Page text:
This project lookings at developing acquisition and modelling technologies that provide more than just a visual reference: in the context of this project, visual acquisition and reconstruction methods shall be developed that provide richer, three-dimensional references, and that ultimately yield scene reconstructions that can directly be fed into the content creation pipeline. The project will focus on natural environments (as opposed to urban scenes) and may combine multi-spectral imaging, wide-baseline stereo reconstruction and semantic scene analysis to obtain approximate procedural representations of natural scenes.
I am part of the Participatory Systems initiative at the Delft University of Technology. I’m currently working on my PhD project, which concerns the role of local information and stories to empower and engage citizens in their neighbourhoods. I study and use playful and creative approaches to enable the participation of children, youngsters, and adults in my research. My research interests are in research through design, citizen engagement, empowerment, and social design.
I research the role of local information and stories to increase citizen engagement in urban environments. Through workshops with citizens (children, youngsters and adults), I identify which approaches are suitable to increase engagement through local stories and storytelling. My thesis works towards a toolkit and framework which showcases possible neighbourhoud interventions, presents design guidelines, and discusses trade-offs. The research builds on workshops and projects done in The Hague and Rotterdam.
performance of urban water service provision, high levels of inequities and inefficiency persist. In terms of water distribution and cost, these undesirable patterns have a high impact on peri-urban areas usually populated by marginalized and poor populations. The high levels of Non-Revenue Water (NRW), together with the existence of corrupt practices and mismanagement of water utilities, remain a highly controversial issue.
This situation confronts rent-seeking theory directly, explaining the performance-corruption relationship (Repetto, 1986). The presumption is that low performance in water supply service provision results from corruption because rent-seeking occurs. Hence, the implementation of performance-oriented reforms in the water supply sector, such as regulation or private sector participation, will reduce corruption, increasing the efficiency of water service provision. Nevertheless, latest evidence shows that “key elements of good political governance have a positive effect on the access to water services in developing countries. In turn, private sector participation has little influence other than increasing internal efficiency of water providers” (Krausse, 2009).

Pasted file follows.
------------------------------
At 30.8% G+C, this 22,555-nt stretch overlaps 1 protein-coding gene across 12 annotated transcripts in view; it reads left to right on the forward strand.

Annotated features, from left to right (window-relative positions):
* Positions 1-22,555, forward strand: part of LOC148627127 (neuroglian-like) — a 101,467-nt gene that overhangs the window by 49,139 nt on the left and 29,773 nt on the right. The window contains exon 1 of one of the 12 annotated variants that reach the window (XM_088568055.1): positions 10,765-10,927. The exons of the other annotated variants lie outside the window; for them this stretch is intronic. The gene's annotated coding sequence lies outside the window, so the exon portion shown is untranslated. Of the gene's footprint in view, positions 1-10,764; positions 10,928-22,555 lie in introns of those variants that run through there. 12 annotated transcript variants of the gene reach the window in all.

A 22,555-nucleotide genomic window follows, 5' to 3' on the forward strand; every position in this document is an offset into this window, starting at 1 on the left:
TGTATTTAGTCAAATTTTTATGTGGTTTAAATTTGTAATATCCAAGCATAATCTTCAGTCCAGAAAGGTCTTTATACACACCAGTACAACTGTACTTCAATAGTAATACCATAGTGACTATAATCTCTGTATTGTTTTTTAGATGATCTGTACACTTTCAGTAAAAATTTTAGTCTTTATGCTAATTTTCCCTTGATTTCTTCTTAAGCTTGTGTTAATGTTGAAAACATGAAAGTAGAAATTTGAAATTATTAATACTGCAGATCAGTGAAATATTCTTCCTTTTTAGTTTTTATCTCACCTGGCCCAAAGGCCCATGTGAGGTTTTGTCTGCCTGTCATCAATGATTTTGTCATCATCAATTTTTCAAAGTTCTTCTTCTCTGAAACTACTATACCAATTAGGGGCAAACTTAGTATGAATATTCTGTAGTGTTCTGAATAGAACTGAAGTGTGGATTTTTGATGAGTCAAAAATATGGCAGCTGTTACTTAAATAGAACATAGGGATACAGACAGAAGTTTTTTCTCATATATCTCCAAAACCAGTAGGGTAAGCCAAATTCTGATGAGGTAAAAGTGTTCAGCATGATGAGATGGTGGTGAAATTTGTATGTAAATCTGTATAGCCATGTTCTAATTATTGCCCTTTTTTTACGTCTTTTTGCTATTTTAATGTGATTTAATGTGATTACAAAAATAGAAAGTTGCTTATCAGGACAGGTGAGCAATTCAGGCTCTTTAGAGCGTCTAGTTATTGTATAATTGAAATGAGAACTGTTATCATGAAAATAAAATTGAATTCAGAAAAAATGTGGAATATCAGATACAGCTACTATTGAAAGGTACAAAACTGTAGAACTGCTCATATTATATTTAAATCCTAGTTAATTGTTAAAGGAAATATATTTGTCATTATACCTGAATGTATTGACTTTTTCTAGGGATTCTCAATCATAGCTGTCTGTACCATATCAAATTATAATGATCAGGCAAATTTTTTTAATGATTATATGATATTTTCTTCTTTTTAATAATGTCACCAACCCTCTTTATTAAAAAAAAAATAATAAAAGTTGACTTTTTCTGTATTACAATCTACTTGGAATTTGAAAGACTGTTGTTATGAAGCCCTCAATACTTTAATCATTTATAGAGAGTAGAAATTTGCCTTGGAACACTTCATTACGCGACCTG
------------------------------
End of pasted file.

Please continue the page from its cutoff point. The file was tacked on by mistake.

Indeed the relation between governance, corruption and performance seems to be more complex than theory wants to acknowledge. It must be reviewed further than a simple cause-effect relationship. It appears that poor management of water utilities, evidenced by high levels of NRW, justifies new investments. Such practices can be encouraged by an “opportunistic management”, whilst at the same time maintaining an influential “hydrocratic elite” in the sphere of water control.
The present research proposal aims to understand the relation between mismanagement and corruption of water control practices in water supply service provision. The research examines how this relationship affects the performance of water service provision and relates to water supply governance models at municipal peri-urban level in three African countries.
To understand the mismanagement-corruption relationship, we look at different case studies of water supply service provision in Senegal, Ghana and Kenya. Each case represents a different governance model in terms of management practices, institutional and organizational settings, and the actors in place, which affects the performance of water service provision in terms of allocative efficiency and access to water (equity). Whether regulation, decentralization and private sector participation constitute possible ways to reduce corruption is examined in the context of water sector reform.
In a second step, we propose a theoretical model based on Agent Based Modelling (ABM) (Pahl-Wostl, 2007) to reproduce complex social networks under a Socio-Ecological System (SES) framework approach. The model will allow us to test whether collaborative governance in the form of collective action in a participatory and negotiated decision-making process for water control, can reduce corruption and increase performance.
The present research benefits from the project “Transparency and Integrity in Service Delivery in Sub-Saharan Africa”. This project, carried out by Transparency International (TI) in 8 Sub-Saharan countries, aims to increase access to education, health and water by improving transparency and integrity in basic service delivery. The proposal retains focus on Senegal, Ghana and Kenya in the water sector.
Key words: water control, mismanagement, corruption, performance, collaborative governance, modelling, collective action, negotiation, participation